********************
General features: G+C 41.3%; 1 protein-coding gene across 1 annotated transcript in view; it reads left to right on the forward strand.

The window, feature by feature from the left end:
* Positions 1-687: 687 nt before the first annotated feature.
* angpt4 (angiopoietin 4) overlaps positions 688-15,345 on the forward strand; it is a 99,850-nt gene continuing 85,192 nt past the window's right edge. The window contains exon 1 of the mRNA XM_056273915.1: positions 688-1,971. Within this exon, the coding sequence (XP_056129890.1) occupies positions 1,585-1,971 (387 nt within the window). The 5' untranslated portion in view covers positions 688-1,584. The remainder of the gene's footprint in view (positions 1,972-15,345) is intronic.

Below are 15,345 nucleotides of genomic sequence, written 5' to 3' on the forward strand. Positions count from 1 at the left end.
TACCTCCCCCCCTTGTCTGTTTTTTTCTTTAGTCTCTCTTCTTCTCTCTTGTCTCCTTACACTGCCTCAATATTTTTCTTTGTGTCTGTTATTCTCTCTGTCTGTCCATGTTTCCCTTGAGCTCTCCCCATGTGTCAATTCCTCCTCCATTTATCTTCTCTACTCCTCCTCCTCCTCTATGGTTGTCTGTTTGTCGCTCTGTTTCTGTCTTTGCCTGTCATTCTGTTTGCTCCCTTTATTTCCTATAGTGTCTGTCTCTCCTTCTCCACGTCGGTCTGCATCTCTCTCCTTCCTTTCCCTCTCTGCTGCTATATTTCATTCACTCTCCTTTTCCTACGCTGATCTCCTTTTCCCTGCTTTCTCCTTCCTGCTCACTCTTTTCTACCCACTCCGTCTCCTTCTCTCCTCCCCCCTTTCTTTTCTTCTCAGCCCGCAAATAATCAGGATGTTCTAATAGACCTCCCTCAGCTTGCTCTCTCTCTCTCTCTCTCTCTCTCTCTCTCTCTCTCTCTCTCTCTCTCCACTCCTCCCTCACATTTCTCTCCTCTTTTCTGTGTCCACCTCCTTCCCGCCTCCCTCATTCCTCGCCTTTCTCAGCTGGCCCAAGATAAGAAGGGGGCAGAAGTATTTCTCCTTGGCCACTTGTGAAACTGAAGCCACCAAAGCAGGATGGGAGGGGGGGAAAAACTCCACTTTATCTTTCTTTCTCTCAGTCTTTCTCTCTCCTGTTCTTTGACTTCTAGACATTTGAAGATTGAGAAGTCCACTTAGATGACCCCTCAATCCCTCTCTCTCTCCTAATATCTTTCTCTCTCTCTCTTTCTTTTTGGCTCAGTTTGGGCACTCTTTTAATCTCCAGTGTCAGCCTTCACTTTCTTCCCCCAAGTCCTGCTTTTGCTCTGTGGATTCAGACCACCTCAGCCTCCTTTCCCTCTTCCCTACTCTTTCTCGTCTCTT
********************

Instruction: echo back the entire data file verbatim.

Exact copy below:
General features: G+C 41.3%; 1 protein-coding gene across 1 annotated transcript in view; it reads left to right on the forward strand.

The window, feature by feature from the left end:
* Positions 1-687: 687 nt before the first annotated feature.
* angpt4 (angiopoietin 4) overlaps positions 688-15,345 on the forward strand; it is a 99,850-nt gene continuing 85,192 nt past the window's right edge. The window contains exon 1 of the mRNA XM_056273915.1: positions 688-1,971. Within this exon, the coding sequence (XP_056129890.1) occupies positions 1,585-1,971 (387 nt within the window). The 5' untranslated portion in view covers positions 688-1,584. The remainder of the gene's footprint in view (positions 1,972-15,345) is intronic.

Below are 15,345 nucleotides of genomic sequence, written 5' to 3' on the forward strand. Positions count from 1 at the left end.
TACCTCCCCCCCTTGTCTGTTTTTTTCTTTAGTCTCTCTTCTTCTCTCTTGTCTCCTTACACTGCCTCAATATTTTTCTTTGTGTCTGTTATTCTCTCTGTCTGTCCATGTTTCCCTTGAGCTCTCCCCATGTGTCAATTCCTCCTCCATTTATCTTCTCTACTCCTCCTCCTCCTCTATGGTTGTCTGTTTGTCGCTCTGTTTCTGTCTTTGCCTGTCATTCTGTTTGCTCCCTTTATTTCCTATAGTGTCTGTCTCTCCTTCTCCACGTCGGTCTGCATCTCTCTCCTTCCTTTCCCTCTCTGCTGCTATATTTCATTCACTCTCCTTTTCCTACGCTGATCTCCTTTTCCCTGCTTTCTCCTTCCTGCTCACTCTTTTCTACCCACTCCGTCTCCTTCTCTCCTCCCCCCTTTCTTTTCTTCTCAGCCCGCAAATAATCAGGATGTTCTAATAGACCTCCCTCAGCTTGCTCTCTCTCTCTCTCTCTCTCTCTCTCTCTCTCTCTCTCTCTCTCTCTCCACTCCTCCCTCACATTTCTCTCCTCTTTTCTGTGTCCACCTCCTTCCCGCCTCCCTCATTCCTCGCCTTTCTCAGCTGGCCCAAGATAAGAAGGGGGCAGAAGTATTTCTCCTTGGCCACTTGTGAAACTGAAGCCACCAAAGCAGGATGGGAGGGGGGGAAAAACTCCACTTTATCTTTCTTTCTCTCAGTCTTTCTCTCTCCTGTTCTTTGACTTCTAGACATTTGAAGATTGAGAAGTCCACTTAGATGACCCCTCAATCCCTCTCTCTCTCCTAATATCTTTCTCTCTCTCTCTTTCTTTTTGGCTCAGTTTGGGCACTCTTTTAATCTCCAGTGTCAGCCTTCACTTTCTTCCCCCAAGTCCTGCTTTTGCTCTGTGGATTCAGACCACCTCAGCCTCCTTTCCCTCTTCCCTACTCTTTCTCGTCTCTT